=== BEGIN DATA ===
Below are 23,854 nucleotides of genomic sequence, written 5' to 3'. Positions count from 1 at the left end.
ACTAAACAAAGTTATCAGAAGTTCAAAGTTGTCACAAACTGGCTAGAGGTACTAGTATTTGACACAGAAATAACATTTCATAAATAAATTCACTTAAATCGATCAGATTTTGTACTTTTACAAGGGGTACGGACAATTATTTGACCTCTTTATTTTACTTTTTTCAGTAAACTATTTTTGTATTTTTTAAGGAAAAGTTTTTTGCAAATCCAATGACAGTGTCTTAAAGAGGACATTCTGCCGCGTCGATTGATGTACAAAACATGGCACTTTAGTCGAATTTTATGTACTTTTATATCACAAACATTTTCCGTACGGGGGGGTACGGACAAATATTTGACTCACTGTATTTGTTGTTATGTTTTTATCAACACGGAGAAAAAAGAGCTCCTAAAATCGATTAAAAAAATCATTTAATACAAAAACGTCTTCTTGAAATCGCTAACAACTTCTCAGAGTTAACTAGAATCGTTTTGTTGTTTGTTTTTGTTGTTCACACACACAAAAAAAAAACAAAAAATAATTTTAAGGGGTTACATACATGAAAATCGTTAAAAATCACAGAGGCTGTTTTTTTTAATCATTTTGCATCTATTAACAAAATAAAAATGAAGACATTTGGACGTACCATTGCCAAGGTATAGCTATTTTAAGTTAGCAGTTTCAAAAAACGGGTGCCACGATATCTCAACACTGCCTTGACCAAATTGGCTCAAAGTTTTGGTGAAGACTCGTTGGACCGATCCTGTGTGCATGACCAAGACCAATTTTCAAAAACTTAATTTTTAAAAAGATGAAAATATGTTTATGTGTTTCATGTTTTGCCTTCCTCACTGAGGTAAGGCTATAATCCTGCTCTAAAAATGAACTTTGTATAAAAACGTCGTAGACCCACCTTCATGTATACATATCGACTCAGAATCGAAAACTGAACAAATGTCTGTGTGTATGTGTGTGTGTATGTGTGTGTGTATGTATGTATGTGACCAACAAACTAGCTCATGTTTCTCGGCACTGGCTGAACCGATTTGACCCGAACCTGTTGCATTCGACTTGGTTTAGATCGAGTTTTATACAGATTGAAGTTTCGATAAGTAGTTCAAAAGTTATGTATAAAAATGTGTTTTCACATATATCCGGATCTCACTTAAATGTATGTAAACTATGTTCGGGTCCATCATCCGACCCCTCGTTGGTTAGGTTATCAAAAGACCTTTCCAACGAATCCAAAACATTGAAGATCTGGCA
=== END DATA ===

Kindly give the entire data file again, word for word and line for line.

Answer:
Below are 23,854 nucleotides of genomic sequence, written 5' to 3'. Positions count from 1 at the left end.
ACTAAACAAAGTTATCAGAAGTTCAAAGTTGTCACAAACTGGCTAGAGGTACTAGTATTTGACACAGAAATAACATTTCATAAATAAATTCACTTAAATCGATCAGATTTTGTACTTTTACAAGGGGTACGGACAATTATTTGACCTCTTTATTTTACTTTTTTCAGTAAACTATTTTTGTATTTTTTAAGGAAAAGTTTTTTGCAAATCCAATGACAGTGTCTTAAAGAGGACATTCTGCCGCGTCGATTGATGTACAAAACATGGCACTTTAGTCGAATTTTATGTACTTTTATATCACAAACATTTTCCGTACGGGGGGGTACGGACAAATATTTGACTCACTGTATTTGTTGTTATGTTTTTATCAACACGGAGAAAAAAGAGCTCCTAAAATCGATTAAAAAAATCATTTAATACAAAAACGTCTTCTTGAAATCGCTAACAACTTCTCAGAGTTAACTAGAATCGTTTTGTTGTTTGTTTTTGTTGTTCACACACACAAAAAAAAAACAAAAAATAATTTTAAGGGGTTACATACATGAAAATCGTTAAAAATCACAGAGGCTGTTTTTTTTAATCATTTTGCATCTATTAACAAAATAAAAATGAAGACATTTGGACGTACCATTGCCAAGGTATAGCTATTTTAAGTTAGCAGTTTCAAAAAACGGGTGCCACGATATCTCAACACTGCCTTGACCAAATTGGCTCAAAGTTTTGGTGAAGACTCGTTGGACCGATCCTGTGTGCATGACCAAGACCAATTTTCAAAAACTTAATTTTTAAAAAGATGAAAATATGTTTATGTGTTTCATGTTTTGCCTTCCTCACTGAGGTAAGGCTATAATCCTGCTCTAAAAATGAACTTTGTATAAAAACGTCGTAGACCCACCTTCATGTATACATATCGACTCAGAATCGAAAACTGAACAAATGTCTGTGTGTATGTGTGTGTGTATGTGTGTGTGTATGTATGTATGTGACCAACAAACTAGCTCATGTTTCTCGGCACTGGCTGAACCGATTTGACCCGAACCTGTTGCATTCGACTTGGTTTAGATCGAGTTTTATACAGATTGAAGTTTCGATAAGTAGTTCAAAAGTTATGTATAAAAATGTGTTTTCACATATATCCGGATCTCACTTAAATGTATGTAAACTATGTTCGGGTCCATCATCCGACCCCTCGTTGGTTAGGTTATCAAAAGACCTTTCCAACGAATCCAAAACATTGAAGATCTGGCA